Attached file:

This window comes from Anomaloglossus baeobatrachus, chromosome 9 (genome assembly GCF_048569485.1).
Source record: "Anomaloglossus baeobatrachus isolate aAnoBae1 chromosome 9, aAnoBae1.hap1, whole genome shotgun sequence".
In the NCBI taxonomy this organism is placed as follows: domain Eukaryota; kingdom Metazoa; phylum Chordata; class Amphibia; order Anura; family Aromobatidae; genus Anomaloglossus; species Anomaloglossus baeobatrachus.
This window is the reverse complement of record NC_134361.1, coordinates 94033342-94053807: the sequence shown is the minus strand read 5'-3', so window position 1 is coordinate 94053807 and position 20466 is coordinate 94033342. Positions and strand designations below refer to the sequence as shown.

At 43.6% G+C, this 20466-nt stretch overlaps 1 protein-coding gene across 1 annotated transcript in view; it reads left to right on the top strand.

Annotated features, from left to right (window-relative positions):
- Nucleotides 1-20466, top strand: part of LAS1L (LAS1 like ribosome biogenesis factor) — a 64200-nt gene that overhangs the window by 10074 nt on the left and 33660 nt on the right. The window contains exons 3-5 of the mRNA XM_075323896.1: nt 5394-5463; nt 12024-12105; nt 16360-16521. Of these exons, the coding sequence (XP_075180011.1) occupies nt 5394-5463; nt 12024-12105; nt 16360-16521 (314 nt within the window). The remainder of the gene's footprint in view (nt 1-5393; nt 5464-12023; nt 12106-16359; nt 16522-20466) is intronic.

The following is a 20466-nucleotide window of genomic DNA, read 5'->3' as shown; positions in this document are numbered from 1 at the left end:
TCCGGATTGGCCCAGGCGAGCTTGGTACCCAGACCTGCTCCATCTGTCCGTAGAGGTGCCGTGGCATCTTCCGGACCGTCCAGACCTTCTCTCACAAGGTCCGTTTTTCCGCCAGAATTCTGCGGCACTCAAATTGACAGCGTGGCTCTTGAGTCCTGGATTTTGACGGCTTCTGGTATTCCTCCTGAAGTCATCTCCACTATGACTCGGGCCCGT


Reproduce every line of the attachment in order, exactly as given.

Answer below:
This window comes from Anomaloglossus baeobatrachus, chromosome 9 (genome assembly GCF_048569485.1).
Source record: "Anomaloglossus baeobatrachus isolate aAnoBae1 chromosome 9, aAnoBae1.hap1, whole genome shotgun sequence".
In the NCBI taxonomy this organism is placed as follows: domain Eukaryota; kingdom Metazoa; phylum Chordata; class Amphibia; order Anura; family Aromobatidae; genus Anomaloglossus; species Anomaloglossus baeobatrachus.
This window is the reverse complement of record NC_134361.1, coordinates 94033342-94053807: the sequence shown is the minus strand read 5'-3', so window position 1 is coordinate 94053807 and position 20466 is coordinate 94033342. Positions and strand designations below refer to the sequence as shown.

At 43.6% G+C, this 20466-nt stretch overlaps 1 protein-coding gene across 1 annotated transcript in view; it reads left to right on the top strand.

Annotated features, from left to right (window-relative positions):
- Nucleotides 1-20466, top strand: part of LAS1L (LAS1 like ribosome biogenesis factor) — a 64200-nt gene that overhangs the window by 10074 nt on the left and 33660 nt on the right. The window contains exons 3-5 of the mRNA XM_075323896.1: nt 5394-5463; nt 12024-12105; nt 16360-16521. Of these exons, the coding sequence (XP_075180011.1) occupies nt 5394-5463; nt 12024-12105; nt 16360-16521 (314 nt within the window). The remainder of the gene's footprint in view (nt 1-5393; nt 5464-12023; nt 12106-16359; nt 16522-20466) is intronic.

The following is a 20466-nucleotide window of genomic DNA, read 5'->3' as shown; positions in this document are numbered from 1 at the left end:
TCCGGATTGGCCCAGGCGAGCTTGGTACCCAGACCTGCTCCATCTGTCCGTAGAGGTGCCGTGGCATCTTCCGGACCGTCCAGACCTTCTCTCACAAGGTCCGTTTTTCCGCCAGAATTCTGCGGCACTCAAATTGACAGCGTGGCTCTTGAGTCCTGGATTTTGACGGCTTCTGGTATTCCTCCTGAAGTCATCTCCACTATGACTCGGGCCCGT